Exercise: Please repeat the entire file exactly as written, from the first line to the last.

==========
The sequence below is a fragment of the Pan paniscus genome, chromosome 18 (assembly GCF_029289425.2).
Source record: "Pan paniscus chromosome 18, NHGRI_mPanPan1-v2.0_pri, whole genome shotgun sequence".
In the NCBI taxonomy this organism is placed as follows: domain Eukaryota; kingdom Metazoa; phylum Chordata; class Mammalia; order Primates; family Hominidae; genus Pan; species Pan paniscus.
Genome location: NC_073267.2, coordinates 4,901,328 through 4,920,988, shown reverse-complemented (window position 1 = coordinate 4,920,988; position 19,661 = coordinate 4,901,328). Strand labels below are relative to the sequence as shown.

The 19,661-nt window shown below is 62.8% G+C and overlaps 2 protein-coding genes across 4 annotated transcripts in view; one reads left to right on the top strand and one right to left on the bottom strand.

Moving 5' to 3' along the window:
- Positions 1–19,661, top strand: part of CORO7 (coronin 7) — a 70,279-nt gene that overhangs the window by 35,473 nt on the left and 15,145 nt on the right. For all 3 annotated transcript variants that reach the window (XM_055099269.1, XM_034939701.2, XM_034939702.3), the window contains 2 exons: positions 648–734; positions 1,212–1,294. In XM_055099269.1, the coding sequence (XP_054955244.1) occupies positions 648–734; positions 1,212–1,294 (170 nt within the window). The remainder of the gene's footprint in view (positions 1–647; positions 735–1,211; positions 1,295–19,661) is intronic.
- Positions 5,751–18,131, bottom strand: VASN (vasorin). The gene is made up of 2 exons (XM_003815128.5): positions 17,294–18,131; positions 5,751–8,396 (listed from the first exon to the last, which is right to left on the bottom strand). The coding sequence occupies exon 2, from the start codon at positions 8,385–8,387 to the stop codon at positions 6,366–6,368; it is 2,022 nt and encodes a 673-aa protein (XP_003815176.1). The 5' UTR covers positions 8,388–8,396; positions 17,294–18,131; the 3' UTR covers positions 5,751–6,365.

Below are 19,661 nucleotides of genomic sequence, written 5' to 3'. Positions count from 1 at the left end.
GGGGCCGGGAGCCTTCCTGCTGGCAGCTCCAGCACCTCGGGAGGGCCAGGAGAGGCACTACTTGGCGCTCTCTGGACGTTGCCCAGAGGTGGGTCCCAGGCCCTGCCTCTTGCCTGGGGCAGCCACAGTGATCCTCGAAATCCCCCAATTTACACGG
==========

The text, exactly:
The sequence below is a fragment of the Pan paniscus genome, chromosome 18 (assembly GCF_029289425.2).
Source record: "Pan paniscus chromosome 18, NHGRI_mPanPan1-v2.0_pri, whole genome shotgun sequence".
In the NCBI taxonomy this organism is placed as follows: domain Eukaryota; kingdom Metazoa; phylum Chordata; class Mammalia; order Primates; family Hominidae; genus Pan; species Pan paniscus.
Genome location: NC_073267.2, coordinates 4,901,328 through 4,920,988, shown reverse-complemented (window position 1 = coordinate 4,920,988; position 19,661 = coordinate 4,901,328). Strand labels below are relative to the sequence as shown.

The 19,661-nt window shown below is 62.8% G+C and overlaps 2 protein-coding genes across 4 annotated transcripts in view; one reads left to right on the top strand and one right to left on the bottom strand.

Moving 5' to 3' along the window:
- Positions 1–19,661, top strand: part of CORO7 (coronin 7) — a 70,279-nt gene that overhangs the window by 35,473 nt on the left and 15,145 nt on the right. For all 3 annotated transcript variants that reach the window (XM_055099269.1, XM_034939701.2, XM_034939702.3), the window contains 2 exons: positions 648–734; positions 1,212–1,294. In XM_055099269.1, the coding sequence (XP_054955244.1) occupies positions 648–734; positions 1,212–1,294 (170 nt within the window). The remainder of the gene's footprint in view (positions 1–647; positions 735–1,211; positions 1,295–19,661) is intronic.
- Positions 5,751–18,131, bottom strand: VASN (vasorin). The gene is made up of 2 exons (XM_003815128.5): positions 17,294–18,131; positions 5,751–8,396 (listed from the first exon to the last, which is right to left on the bottom strand). The coding sequence occupies exon 2, from the start codon at positions 8,385–8,387 to the stop codon at positions 6,366–6,368; it is 2,022 nt and encodes a 673-aa protein (XP_003815176.1). The 5' UTR covers positions 8,388–8,396; positions 17,294–18,131; the 3' UTR covers positions 5,751–6,365.

Below are 19,661 nucleotides of genomic sequence, written 5' to 3'. Positions count from 1 at the left end.
GGGGCCGGGAGCCTTCCTGCTGGCAGCTCCAGCACCTCGGGAGGGCCAGGAGAGGCACTACTTGGCGCTCTCTGGACGTTGCCCAGAGGTGGGTCCCAGGCCCTGCCTCTTGCCTGGGGCAGCCACAGTGATCCTCGAAATCCCCCAATTTACACGG